Emanuel said that the city will pay $10 million for the 2013-2014 school year in an attempt to expand early childhood education to 2,000 more children in 2013 and to 5,000 more in the next three years. No extra funding has been guaranteed past 2014, however. While this $10 million increase in funding will help reduce the damage caused by Governor Quinn’s $19 million cut to early childhood education, CTU has serious reservations about the mayor’s plan. CTU believes that CPS should ensure that all schools receive the funding needed to educate students – especially in the critical area of early childhood education – rather than forcing public schools to compete with the private budgets of charter schools for the resources needed to provide a high-quality education. All children deserve an excellent education, and parents should not have to worry that their child’s program may lose this competition, forcing families to look outside of their communities for a new program.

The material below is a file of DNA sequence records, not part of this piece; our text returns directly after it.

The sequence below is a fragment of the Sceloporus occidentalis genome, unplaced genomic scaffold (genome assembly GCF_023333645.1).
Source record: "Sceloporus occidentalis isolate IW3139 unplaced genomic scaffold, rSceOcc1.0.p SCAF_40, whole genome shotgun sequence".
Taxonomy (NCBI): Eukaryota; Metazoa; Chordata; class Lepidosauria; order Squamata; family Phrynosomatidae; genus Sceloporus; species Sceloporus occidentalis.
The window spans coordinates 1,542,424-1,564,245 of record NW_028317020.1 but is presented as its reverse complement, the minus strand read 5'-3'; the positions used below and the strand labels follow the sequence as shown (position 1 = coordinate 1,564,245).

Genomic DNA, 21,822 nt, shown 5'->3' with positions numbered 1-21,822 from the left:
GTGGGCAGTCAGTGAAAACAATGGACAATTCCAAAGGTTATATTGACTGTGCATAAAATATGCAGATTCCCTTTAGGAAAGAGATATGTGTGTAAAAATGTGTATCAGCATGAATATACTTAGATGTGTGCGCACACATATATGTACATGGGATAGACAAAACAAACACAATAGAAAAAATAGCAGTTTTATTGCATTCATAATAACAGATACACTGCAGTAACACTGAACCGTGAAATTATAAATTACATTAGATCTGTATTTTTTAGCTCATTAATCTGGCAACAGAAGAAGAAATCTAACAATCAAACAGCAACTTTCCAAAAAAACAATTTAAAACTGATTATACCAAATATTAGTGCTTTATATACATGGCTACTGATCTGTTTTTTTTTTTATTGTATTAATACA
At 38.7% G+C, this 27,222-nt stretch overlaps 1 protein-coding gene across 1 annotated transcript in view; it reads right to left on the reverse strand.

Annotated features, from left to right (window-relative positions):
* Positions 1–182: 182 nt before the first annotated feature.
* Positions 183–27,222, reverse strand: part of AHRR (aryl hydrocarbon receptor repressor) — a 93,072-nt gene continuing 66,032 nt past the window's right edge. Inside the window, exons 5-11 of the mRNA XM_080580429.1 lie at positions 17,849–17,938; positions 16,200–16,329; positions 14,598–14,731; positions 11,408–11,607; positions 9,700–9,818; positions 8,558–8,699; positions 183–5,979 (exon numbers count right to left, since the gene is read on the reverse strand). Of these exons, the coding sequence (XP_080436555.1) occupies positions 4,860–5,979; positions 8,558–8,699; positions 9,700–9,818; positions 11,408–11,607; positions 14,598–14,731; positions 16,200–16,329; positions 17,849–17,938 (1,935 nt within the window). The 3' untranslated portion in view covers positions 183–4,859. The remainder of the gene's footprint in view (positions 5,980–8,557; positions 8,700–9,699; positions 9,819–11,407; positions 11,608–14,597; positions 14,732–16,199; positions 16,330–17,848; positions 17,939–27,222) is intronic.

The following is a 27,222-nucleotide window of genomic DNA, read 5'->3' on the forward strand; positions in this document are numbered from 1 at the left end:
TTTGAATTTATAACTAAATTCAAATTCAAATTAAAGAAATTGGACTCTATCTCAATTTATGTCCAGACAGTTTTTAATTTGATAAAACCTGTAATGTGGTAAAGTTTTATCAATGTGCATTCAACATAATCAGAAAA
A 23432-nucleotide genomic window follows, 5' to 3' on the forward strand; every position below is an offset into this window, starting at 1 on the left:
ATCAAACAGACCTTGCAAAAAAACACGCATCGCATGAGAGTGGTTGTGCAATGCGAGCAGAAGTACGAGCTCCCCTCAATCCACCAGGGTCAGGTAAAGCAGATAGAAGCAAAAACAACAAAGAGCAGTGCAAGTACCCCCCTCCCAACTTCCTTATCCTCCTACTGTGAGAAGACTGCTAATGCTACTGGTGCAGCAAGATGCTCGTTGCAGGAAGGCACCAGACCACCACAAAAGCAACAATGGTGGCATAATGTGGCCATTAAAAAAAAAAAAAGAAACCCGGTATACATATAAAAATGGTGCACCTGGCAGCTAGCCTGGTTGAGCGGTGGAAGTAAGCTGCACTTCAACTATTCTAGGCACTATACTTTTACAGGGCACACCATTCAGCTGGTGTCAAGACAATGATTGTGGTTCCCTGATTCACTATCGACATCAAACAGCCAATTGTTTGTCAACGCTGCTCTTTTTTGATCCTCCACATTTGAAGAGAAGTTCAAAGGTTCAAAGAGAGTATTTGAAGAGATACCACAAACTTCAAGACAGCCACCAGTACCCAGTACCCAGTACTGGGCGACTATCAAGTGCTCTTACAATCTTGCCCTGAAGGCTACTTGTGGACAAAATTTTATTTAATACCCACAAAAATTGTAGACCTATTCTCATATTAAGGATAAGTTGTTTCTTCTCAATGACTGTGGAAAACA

[1] In May 2012, $4.7 million dollars was approved for two Wireless Generation programs.  The contracts run from July 1, 2012 to June 30, 2013 with three options to renew for a length of one year a piece.  Despite the cost, these K-2 tests will be optional for schools. In February 2012, the Board also approved a $5 million contract with the Northwest Evaluation Association (NWEA) for a computer adaptive test that will replace the Illinois Standard Achievement Test (ISAT) and will be administered to all K-8 students. This contract started on March 1, 2012, and will continue until February 28, 2013; the contract allows for three one-year renewals. Since CPS has included an end of the year test in its curriculum, it is highly likely that the contract will be renewed. Using 2011-2012 enrollment figures, about 33.4 percent ($1.7 million) of the $5 million contract will be used for K-2, bringing the total paid to private companies for the 2012-2013 school year to $6.4 million.